Now, Granny Beth had gotten it into her gray head that she ought to go back to school. For what, she didn’t know, but she always regretted not gettin’ proper book learning after she graduated high school.
See, Granny had been a smart one back in the day, but Poppy Lloyd talked like that apple pie ‘shine Marty Campbell makes in his still goes down your gullet and had her knocked up afore she could get far in life. Her duties were relegated to taking care of the younguns while ol’ Poppy went underground in Mingo Number 5 everyday.
Granny Beth never complained. Maybe run after Poppy with that big cast iron skillet a hers once in awhile, but that’s to be expected, ‘pecially when he’d been hitting that rotgut they passed underground on Fridays.
Well, Poppy passed in May, and by July, Granny Beth was bored stiff. You could eat off the floors, she cleaned ‘em everyday. The silver blinded you when you opened a drawer, account of all the polishing. She pert near canned every kind of preserve you could think of.
What was a widow to do?
To the surprise of her clan, she announced she had gotten herself accepted to State University. Out she walked with that big steamer trunk of hers and her knitting basket, saying, she says, she’s going to get “the full experience,” whatever that meant.
Now, it seems, Granny Beth was a lot more prepared for going to school than school was prepared for Granny Beth. For one, she took to chemistry like Bill Wilkins’s bloodhound to that little bitch down the holler and read that big ol’ book in a weekend. Hell, she even corrected that fancy professor of hers a time or two. He didn’t appreciate that too much, nor did he like the clickety-click of Granny’s knitting needles while he was a-lecturin’, but when else was she a’pposed to get it in with all that book learning?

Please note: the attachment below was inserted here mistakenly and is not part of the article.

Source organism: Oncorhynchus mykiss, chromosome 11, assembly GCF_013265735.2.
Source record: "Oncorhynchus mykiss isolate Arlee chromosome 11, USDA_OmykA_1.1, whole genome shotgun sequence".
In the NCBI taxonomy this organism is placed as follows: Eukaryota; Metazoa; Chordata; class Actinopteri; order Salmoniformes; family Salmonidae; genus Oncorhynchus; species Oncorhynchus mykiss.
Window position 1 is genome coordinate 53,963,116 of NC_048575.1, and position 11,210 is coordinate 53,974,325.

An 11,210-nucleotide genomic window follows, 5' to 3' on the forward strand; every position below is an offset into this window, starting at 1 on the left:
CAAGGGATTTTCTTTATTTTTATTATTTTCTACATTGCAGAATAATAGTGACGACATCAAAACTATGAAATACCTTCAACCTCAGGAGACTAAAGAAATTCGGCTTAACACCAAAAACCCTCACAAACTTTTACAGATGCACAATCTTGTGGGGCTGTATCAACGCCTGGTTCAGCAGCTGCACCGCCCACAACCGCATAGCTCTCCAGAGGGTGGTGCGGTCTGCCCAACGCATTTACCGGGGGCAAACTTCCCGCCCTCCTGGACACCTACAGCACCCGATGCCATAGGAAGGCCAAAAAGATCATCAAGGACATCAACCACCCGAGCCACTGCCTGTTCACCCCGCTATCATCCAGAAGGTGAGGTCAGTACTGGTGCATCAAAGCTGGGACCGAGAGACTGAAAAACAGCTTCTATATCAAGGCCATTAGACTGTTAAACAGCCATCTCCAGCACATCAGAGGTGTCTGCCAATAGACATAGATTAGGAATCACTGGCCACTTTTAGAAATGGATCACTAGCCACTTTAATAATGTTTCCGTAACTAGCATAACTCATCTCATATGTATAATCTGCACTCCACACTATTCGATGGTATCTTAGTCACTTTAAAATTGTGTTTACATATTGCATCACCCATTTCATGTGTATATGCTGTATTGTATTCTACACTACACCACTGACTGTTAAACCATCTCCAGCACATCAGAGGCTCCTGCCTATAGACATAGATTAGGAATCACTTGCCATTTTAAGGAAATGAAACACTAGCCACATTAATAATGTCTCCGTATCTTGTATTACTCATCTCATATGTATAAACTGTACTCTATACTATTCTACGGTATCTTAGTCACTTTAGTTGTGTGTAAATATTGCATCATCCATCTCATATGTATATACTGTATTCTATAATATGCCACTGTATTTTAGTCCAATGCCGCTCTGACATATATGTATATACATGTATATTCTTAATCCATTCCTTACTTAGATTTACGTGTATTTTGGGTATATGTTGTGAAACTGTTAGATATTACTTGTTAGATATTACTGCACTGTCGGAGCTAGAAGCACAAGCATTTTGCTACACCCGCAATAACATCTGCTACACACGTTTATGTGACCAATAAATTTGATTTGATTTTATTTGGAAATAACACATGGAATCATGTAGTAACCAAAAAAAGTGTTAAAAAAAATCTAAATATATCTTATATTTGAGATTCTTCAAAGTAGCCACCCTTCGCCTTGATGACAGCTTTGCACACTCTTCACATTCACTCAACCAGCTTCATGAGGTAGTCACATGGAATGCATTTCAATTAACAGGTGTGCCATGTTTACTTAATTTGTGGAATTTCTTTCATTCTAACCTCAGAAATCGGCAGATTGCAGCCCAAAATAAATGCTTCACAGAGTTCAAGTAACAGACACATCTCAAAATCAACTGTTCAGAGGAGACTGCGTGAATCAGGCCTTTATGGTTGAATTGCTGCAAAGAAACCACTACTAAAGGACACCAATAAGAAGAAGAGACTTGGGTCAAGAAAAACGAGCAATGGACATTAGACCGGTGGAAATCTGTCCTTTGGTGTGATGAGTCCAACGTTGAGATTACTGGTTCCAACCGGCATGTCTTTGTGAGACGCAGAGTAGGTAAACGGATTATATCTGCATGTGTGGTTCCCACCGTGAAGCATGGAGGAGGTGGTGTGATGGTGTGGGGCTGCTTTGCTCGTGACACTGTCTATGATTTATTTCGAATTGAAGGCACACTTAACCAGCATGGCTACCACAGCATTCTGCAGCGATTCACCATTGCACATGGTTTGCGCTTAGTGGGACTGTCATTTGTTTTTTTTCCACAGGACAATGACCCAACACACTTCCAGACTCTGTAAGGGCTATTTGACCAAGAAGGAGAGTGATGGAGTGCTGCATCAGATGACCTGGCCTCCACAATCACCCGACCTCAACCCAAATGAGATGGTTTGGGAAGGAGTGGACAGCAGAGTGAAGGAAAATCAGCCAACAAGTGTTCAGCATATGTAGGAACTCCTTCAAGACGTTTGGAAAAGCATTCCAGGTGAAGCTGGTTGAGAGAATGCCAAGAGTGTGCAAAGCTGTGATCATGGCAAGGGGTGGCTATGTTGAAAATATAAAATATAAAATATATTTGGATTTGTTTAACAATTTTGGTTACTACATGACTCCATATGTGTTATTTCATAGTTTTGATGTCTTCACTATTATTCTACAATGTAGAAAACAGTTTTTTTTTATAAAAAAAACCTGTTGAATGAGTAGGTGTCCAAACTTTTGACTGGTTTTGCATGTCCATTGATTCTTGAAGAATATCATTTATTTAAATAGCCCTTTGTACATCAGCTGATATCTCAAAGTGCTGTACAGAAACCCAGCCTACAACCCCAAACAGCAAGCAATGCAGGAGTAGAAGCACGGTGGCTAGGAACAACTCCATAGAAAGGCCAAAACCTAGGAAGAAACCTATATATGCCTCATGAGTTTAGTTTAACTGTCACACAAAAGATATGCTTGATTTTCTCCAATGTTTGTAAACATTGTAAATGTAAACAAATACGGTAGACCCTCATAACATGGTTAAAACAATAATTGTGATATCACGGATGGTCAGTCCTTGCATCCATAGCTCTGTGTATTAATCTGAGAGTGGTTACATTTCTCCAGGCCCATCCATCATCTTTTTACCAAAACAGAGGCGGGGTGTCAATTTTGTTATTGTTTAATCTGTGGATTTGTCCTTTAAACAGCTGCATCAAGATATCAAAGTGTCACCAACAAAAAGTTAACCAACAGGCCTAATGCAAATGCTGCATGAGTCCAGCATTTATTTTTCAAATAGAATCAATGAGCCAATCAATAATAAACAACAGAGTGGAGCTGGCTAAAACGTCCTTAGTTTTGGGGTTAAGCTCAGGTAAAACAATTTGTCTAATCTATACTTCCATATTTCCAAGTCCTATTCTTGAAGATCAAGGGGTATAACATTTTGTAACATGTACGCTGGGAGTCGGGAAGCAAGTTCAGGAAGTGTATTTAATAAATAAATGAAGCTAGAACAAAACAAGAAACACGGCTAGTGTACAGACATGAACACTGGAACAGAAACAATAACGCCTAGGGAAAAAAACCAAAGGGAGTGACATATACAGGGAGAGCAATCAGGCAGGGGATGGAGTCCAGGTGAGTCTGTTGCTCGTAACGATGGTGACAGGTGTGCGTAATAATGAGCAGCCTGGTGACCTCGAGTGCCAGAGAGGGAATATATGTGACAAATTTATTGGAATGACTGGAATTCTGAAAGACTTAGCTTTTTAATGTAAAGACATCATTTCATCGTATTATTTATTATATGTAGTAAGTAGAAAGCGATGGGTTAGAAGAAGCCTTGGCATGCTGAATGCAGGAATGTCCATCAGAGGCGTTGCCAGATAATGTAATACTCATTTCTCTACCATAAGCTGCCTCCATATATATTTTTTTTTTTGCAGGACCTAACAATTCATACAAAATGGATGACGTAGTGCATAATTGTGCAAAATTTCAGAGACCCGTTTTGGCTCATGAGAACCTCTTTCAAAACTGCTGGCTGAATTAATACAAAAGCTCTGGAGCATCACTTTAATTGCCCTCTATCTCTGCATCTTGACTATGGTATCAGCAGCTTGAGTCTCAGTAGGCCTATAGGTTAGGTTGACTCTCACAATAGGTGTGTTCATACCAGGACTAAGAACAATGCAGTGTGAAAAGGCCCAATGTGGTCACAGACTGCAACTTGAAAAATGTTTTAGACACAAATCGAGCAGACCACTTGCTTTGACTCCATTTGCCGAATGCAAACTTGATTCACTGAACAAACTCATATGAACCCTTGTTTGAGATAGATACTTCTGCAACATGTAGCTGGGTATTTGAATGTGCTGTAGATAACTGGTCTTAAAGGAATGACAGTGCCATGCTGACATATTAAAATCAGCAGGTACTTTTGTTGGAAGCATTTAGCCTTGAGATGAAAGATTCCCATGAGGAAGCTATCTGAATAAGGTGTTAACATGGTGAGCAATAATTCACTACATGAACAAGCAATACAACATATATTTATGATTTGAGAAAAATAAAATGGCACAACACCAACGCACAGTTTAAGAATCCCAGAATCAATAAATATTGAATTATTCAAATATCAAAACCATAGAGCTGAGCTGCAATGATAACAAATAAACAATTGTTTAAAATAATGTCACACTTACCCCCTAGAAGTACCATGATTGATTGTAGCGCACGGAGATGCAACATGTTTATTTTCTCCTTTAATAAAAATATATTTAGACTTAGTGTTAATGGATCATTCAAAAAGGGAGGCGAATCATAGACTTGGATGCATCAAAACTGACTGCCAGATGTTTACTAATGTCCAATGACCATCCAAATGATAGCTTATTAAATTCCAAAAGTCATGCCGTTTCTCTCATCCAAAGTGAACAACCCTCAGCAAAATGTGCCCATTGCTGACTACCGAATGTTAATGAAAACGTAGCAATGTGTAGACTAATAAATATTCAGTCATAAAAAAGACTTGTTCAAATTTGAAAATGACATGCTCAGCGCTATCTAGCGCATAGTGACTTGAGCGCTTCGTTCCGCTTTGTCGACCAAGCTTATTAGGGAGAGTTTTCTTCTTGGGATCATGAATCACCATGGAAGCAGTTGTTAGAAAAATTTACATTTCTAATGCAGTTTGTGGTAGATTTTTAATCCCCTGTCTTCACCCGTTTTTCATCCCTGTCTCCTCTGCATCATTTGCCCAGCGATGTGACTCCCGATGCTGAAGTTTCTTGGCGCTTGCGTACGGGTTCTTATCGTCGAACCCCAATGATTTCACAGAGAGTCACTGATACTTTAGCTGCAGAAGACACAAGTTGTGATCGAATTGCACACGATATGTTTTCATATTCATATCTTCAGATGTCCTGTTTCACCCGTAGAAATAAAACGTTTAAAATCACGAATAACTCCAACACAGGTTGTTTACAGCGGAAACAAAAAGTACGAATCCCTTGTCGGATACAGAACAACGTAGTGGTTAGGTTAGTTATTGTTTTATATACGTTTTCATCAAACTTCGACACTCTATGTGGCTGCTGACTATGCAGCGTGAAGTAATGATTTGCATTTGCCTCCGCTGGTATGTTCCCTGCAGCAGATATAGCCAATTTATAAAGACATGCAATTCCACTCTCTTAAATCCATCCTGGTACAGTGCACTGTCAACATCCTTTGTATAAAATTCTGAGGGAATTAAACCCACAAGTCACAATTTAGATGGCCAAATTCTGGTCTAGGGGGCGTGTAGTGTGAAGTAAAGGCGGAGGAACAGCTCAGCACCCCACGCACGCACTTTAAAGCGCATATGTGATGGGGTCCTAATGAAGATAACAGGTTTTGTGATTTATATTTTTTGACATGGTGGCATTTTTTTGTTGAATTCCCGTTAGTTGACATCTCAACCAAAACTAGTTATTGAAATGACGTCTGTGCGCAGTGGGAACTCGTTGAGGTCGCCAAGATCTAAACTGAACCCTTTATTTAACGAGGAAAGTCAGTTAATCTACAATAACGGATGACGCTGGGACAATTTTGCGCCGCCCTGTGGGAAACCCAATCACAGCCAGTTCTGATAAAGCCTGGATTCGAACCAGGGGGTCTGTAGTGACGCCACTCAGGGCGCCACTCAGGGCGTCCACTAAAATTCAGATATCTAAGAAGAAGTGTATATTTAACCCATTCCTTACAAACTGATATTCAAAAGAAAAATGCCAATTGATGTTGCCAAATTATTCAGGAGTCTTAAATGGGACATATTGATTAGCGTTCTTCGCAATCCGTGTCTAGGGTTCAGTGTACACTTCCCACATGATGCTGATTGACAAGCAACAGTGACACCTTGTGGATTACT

Anyway, she corrected him one too many times, and he challenged her, which she was used to, on account of Poppy Lloyd being who he had. So the professor looks at her, his face all red, and says, he says, “What would you say if I mixed cesium and water?”
“I’d say don’t do it here, sonny,” she says, her needles going clickety-click.
“Ha!” Then there he goes grabbing the chemicals and mixing ‘em right there. “You are very wrong, my lady! You see, students, reading the book will only get you so far! You need my exp—”
See, Granny Beth musta had him flustered. He meant to say cadmium and water, which wouldn’t’ve done much of anything. Cesium and water now, as Granny Beth knew, would cause something called an exothermic reaction, whatever that means.
Well, I can’t attest to what that fancy professor’s doing now’days, but Granny Beth graduated top of her class and is teachin’. Seems those younguns love her as much as we do.